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A block west is a seafood restaurant where I probably had my last martini with a good friend who remains close. Across the street is the library, the first library where I ever saw my first book, that is, one I had written, shelved. In front of me is the restaurant where a long friendship recently came to a seemingly irreparable end. Lord, that is a shame, and, I suppose, my fault. I don't know.

On the walk back, I began counting white picket fences. Eleven all told, in a few blocks. Each fence represents some version of what has been loosely called the American Dream and each a reminder of Tolstoy's observation about families each being unhappy in their own inventive ways.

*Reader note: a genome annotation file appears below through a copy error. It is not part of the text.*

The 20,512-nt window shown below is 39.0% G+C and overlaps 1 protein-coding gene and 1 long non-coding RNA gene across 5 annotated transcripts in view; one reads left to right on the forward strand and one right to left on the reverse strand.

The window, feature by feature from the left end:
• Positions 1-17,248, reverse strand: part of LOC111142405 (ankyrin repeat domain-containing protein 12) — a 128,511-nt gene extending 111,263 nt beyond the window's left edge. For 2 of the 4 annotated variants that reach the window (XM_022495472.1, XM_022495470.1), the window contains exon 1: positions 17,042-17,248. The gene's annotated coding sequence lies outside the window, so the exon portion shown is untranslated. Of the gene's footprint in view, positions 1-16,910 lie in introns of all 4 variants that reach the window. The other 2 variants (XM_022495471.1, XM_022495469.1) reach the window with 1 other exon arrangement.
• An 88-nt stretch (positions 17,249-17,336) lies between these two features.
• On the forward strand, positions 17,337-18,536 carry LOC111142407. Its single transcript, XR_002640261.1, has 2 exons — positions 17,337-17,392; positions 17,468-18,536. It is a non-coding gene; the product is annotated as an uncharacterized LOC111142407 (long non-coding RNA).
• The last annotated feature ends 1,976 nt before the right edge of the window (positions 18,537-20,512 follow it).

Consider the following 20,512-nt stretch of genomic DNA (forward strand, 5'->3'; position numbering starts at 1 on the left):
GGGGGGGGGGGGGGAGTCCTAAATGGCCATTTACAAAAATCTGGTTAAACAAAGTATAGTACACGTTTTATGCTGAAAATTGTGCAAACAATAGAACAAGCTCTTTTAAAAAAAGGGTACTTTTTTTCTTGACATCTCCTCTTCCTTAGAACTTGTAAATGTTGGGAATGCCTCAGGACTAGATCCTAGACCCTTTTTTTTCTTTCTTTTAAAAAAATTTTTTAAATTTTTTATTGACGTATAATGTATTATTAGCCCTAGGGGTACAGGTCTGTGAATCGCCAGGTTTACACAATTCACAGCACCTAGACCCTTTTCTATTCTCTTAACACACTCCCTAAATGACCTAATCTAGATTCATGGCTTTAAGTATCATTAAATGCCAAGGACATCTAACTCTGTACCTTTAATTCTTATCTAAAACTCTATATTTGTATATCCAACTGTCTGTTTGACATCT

On returning home, putting my key in the door, I remembered not that I had left the stove on or the air conditioner going or forgotten to return a call or that I should have sought out something more interesting and dynamic to write about for this Friday night, and why I might want to thank God about something as absurd as the day of the week. I remembered, oh yeah, that I am rich.

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